Ac­cord­ing to non-profit Vanashakti, which analy­ses wa­ter qual­ity of the river once in ev­ery few months, the chem­i­cal oxy­gen de­mand (cod) of the river varies be­tween 50,000 mg per litre (mg/l) and 90,000 mg/l, against the max­i­mum per­mis­si­ble limit of 250 mg/l. cod in­di­cates the to­tal amount of chem­i­cals present in wa­ter. Bio­chem­i­cal oxy­gen de­mand (bod), which in­di­cates or­ganic pol­lu­tants, is more than dou­ble the per­mis­si­ble limit. “We sent the re­ports to mpcb sev­eral times, de­mand­ing that wa­ter qual­ity be as­sessed by an in­de­pen­dent agency.But it ig­nored our re­quest,” says Ash­win Aghor, project of­fi­cer with Vanashakti.

In Novem­ber 2013, Vanashakti moved the Na­tional Green Tri­bunal (ngt),ac­cus­ing mpcb of al­low­ing pol­lut­ing in­dus­tries to op­er­ate.ngt in its or­der asked mpcb to iden­tify and close down all pol­lut­ing in­dus­tries in midc. “But mpcb over­ruled ngt rul­ing and al­lowed the erring units to re­sume op­er­a­tions within 25 days,” says D Stalin, di­rec­tor (projects) of Vanashakti.

In Septem­ber this year ngt asked mpcb about its ini­tia­tives to clean up the river. mpcb, in­stead of pro­vid­ing de­tails of its per­for­mance, tried to put the blame for the pol- lu­tion on Ul­has­na­gar Mu­nic­i­pal Cor­po­ra­tion (umc). In its af­fi­davit, mpcb in­formed that of the 90 mil­lion litres a day (mld) sewage gen­er­ated by the mu­nic­i­pal area,umc dis­charges 10 mld with­out treat­ment through Khe­mani nul­lah into the drink­ing wa­ter zone of the Ul­has.The re­main­ing sewage is di­rectly dis­charged through a nul­lah into the Waldhuni,a trib­u­tary of the Ul­has.

At the same time, al­leges Stalin, mpcb worked over­time to stall ngt’s ac­tion against the in­dus­tries. “Ef­flu­ents treated at cetp have the cod of 250 mg/l, bod of 100 mg/l and a neu­tral pH. But mpcb im­posed th­ese stan­dards on in­dus­trial units. Th­ese units can never achieve the stan­dard with the help of their pri­mary wa­ter treat­ment plants.So they went to the high court and stayed the ngt or­der,” Stalin in­forms. He adds that no mpcb of­fi­cial or coun­sel present in the court ob­jected to the stay, which sug­gests that the move was chore­ographed to favour in­dus­tries. Stalin has writ­ten to Chief Min­is­ter Deven­dra Fad­navis, de­mand­ing sus­pen­sion of mpcb mem­ber sec­re­tary Ra­jeev Mit­tal and all of­fi­cials of its re­gional of­fice at Kalyan.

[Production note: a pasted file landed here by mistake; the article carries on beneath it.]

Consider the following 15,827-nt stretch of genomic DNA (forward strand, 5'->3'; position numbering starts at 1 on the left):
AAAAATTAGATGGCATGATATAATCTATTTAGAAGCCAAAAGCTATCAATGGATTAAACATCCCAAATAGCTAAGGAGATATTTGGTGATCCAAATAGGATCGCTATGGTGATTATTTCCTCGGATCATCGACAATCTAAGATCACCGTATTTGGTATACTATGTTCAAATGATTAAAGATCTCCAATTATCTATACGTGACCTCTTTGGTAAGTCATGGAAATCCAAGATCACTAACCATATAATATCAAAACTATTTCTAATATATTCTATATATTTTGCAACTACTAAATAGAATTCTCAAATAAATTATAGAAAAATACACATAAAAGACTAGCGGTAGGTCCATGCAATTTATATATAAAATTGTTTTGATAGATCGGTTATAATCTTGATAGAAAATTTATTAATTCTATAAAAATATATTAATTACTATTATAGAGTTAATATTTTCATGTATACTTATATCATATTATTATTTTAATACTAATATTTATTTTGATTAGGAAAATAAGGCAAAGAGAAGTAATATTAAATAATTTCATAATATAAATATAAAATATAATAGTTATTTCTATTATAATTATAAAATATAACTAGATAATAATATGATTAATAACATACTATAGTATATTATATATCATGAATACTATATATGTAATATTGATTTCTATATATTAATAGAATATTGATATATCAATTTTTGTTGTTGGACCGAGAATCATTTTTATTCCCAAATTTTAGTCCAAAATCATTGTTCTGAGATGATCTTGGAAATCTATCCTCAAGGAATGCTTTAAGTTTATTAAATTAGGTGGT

Nitin Shinde, sub re­gional of­fi­cer of mpcb-Kalyan, ad­mits that tankers re­lease in­dus­trial ef­flu­ents into the wa­ter­ways, but says midc in­dus­tries are not re­spon­si­ble for this.

Dump yard for all

“Th­ese tankers come from out­side,” says Shinde.“All 38 ef­flu­ent-gen­er­at­ing plants in Am­bar­nath in­dus­trial es­tate have pri­mary wa­ter treat­ment plants,and the cetp is func­tional.So they have no need to re­sort to th­ese tac­tics.”Shinde adds that il­le­gal denim wash­ing units are pol­lut­ing the river. mpcb is go­ing to ini­ti­ate ac­tion against them.

Res­i­dents around the in­dus­trial ar­eas in­form that an well-or­gan­ised tanker mafia is in­volved in bring­ing in­dus­trial ef­flu­ents from far away ar­eas, such as Vapi in Gu­jarat and Ma­had and Khopoli in Raigad, Ma­ha­rash­tra, and dump­ing it in Ul­has­na­gar. They, how­ever, trash midc’s claim that the lo­cal in­dus­tries are not at fault. “None of the cetps in the three in­dus­trial es­tates are func­tion­ing prop­erly. Th­ese in­dus­tries dump the un­treated ef­flu­ents quite openly,” says Ye­ole, “You have to visit nullahs near the in­dus­trial ar­eas to see this—the stench is un­bear­able.”

It is al­leged that a well-or­gan­ised tanker mafia brings ef­flu­ent from in­dus­tries in far away places like Raigad in Ma­ha­rash­tra and Vapi in Gu­jarat and dumps it in in­dus­trial ar­eas around Ul­has­na­gar

Tests show that the wa­ter of the Ul­has river has high lev­els of heavy met­als, cyanide and very low dis­solved oxy­gen

Mumbai Vapi Gu­jarat Ul­has­na­gar Ma­ha­rash­tra